3) Method callback. This is the most flexible option. Typically you'd perform whatever processing is required in the callback method, but since the callback method is called by a different thread you'd have to use sync techniques if the main thread needed to manipulate the data as well.

What technique(s) does NIO use?

Matt Gerrans

Posts: 1153
Nickname: matt
Registered: Feb, 2002

Re: What Are Your C# Pain Points, Really? Posted: Mar 5, 2007 7:16 PM
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What in the world are you talking about? None of these have anything to do with the C# language. They are mostly about lack of aesthetic sensibilities arising from Java coding style indoctrination.

I like leading uppercase names just fine and was always annoyed by Java's inconsistency on that.

Properties rock. They are the one thing I loved most about Delphi and even Borland C++ Builder (despite the pain of creating compiler-specific code).

Python solves the curly problem correctly, but if a language must have them (to avoid scaring all the programming languages neo-luddites with something too revolutionary), then lined-up curlies are the way to go. It is much easier to read and readability is what's important. I do dislike use of curlies where they aren't needed (as well as the inane justifications for the same).

The convention of putting "I" in front of interfaces is pretty annoying, though.

adrian milliner

Posts: 13
Nickname: goron
Registered: Feb, 2007

Re: What Are Your C# Pain Points, Really? Posted: Mar 6, 2007 2:34 AM
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On the style point and readability:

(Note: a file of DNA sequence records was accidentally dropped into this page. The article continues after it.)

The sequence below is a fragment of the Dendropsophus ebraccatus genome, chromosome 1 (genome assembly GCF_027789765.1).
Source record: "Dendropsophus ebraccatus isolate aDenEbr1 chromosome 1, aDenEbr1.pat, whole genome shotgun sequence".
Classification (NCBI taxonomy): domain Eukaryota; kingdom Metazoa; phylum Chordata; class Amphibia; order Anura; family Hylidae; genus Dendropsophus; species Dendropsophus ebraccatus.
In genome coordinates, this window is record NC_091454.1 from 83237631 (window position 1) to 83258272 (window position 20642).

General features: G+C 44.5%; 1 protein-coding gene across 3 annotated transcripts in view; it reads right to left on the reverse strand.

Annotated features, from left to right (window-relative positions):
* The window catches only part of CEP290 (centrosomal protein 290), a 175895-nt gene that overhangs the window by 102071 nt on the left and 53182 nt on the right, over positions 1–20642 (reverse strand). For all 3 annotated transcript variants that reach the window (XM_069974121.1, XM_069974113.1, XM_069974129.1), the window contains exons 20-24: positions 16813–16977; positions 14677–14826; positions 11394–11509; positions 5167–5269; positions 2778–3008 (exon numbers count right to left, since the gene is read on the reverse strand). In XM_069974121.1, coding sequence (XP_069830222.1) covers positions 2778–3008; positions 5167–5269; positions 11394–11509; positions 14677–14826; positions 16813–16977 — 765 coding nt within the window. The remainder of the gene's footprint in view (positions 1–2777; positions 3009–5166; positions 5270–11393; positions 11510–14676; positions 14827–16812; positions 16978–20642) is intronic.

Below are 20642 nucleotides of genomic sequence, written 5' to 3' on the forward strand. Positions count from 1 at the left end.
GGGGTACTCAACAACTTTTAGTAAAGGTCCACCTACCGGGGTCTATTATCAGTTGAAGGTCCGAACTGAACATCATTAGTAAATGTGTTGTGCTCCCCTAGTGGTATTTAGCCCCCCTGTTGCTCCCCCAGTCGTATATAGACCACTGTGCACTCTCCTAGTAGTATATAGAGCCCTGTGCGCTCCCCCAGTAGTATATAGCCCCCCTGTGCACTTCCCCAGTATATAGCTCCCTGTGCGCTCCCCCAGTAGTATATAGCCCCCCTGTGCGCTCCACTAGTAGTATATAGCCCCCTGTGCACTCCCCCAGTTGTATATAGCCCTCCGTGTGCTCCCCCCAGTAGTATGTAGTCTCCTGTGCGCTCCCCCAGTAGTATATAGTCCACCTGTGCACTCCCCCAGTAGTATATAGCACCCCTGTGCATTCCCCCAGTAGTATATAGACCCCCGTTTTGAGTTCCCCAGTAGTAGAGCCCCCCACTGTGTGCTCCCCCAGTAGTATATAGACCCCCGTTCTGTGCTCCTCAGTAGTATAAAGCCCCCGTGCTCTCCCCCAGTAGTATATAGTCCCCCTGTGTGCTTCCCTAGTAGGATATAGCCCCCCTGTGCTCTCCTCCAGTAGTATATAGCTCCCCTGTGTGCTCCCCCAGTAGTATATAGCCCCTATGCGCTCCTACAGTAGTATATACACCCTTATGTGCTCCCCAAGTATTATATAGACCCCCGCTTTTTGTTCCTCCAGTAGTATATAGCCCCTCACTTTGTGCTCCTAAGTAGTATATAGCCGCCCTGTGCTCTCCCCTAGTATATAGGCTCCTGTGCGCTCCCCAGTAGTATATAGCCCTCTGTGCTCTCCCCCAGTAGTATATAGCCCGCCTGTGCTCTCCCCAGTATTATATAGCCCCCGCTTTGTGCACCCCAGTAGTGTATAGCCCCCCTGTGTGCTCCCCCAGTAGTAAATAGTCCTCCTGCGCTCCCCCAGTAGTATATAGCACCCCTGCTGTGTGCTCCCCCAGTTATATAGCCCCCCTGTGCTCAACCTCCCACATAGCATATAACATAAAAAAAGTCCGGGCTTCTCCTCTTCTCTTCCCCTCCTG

With Java (standard style), you know by looking at it whether an identifier is a package path, type (interface, class), a method call, property accessor/setter or variable name.

I like the consistency.

With C# (standard style), things are a bit mixed up. Namespaces, types, methods and properties tend to all start with an upper case letter. Accessors/getters may be hidden by a property. Interfaces start with an I, which does help identify-ability.

Of course, a good IDE will show you all these in different styles and colours too, but VS2005 (shudder) doesn't. Maybe the new VS, but I haven't tried it.

P H

Posts: 1
Nickname: peterchen
Registered: Mar, 2007

Re: What Are Your C# Pain Points, Really? Posted: Mar 6, 2007 11:40 AM
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My gripes:

Rapidly evolving language - currently, you can't see where it will stop.
I am all for the new C# features (lambda, Linq), but if your hire can't deal with it, s/he can't maintain the code.

When interop with Win32 / COM isn't main-road-paved, it's ugly and complex.

Implementing Disposable pattern is a pain.

Restrictions on Generics parameters are to rough.

The enum name in front of the enum value :)

Searching for memory leaks in a garbage collected environment :X

Other than that, C# rocks!

Properties:
Adrian, noone stops you in any language from writing

setB(int b) { this.c = 12; }

meaning: It is the job of the programmer defining the interface whether or not the interface actually does what the name suggests. Properties should be used only where the access behaves like a property (from top of my head an O(0) operation that has only the 'obvious' side effect on public state). Everything that doesn't behave like a property should be implemented as a method.
The possibility to calculate values on the fly or create them on demand (for getters), to validate input fire change notifiations, cache invalidation etc. while still keeping the public appearance of a property works very very smooth.

I understand that you lose a visual cue (or rather, the meaning of the cue has changed subtly), and getting used to that is hard. But it allows proper encapsulation of fields while keeping the simplicity of access of sloppy public members.

On Visual Studio: give it another version and a service pack...

Mumtaz Shah

Posts: 10
Nickname: mumtaz
Registered: Feb, 2006

Re: What Are Your C# Pain Points, Really? Posted: Mar 6, 2007 4:46 PM
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Growing, rather than Sliding, the spectrum of abstraction ( as put by Heilsberg ) seems to be working well. It is systematically and consciously removing major pain points WITHOUT introducing new ones.

C# is a darling....MMMMMOOOOOOAAAAAAAHHHH...;)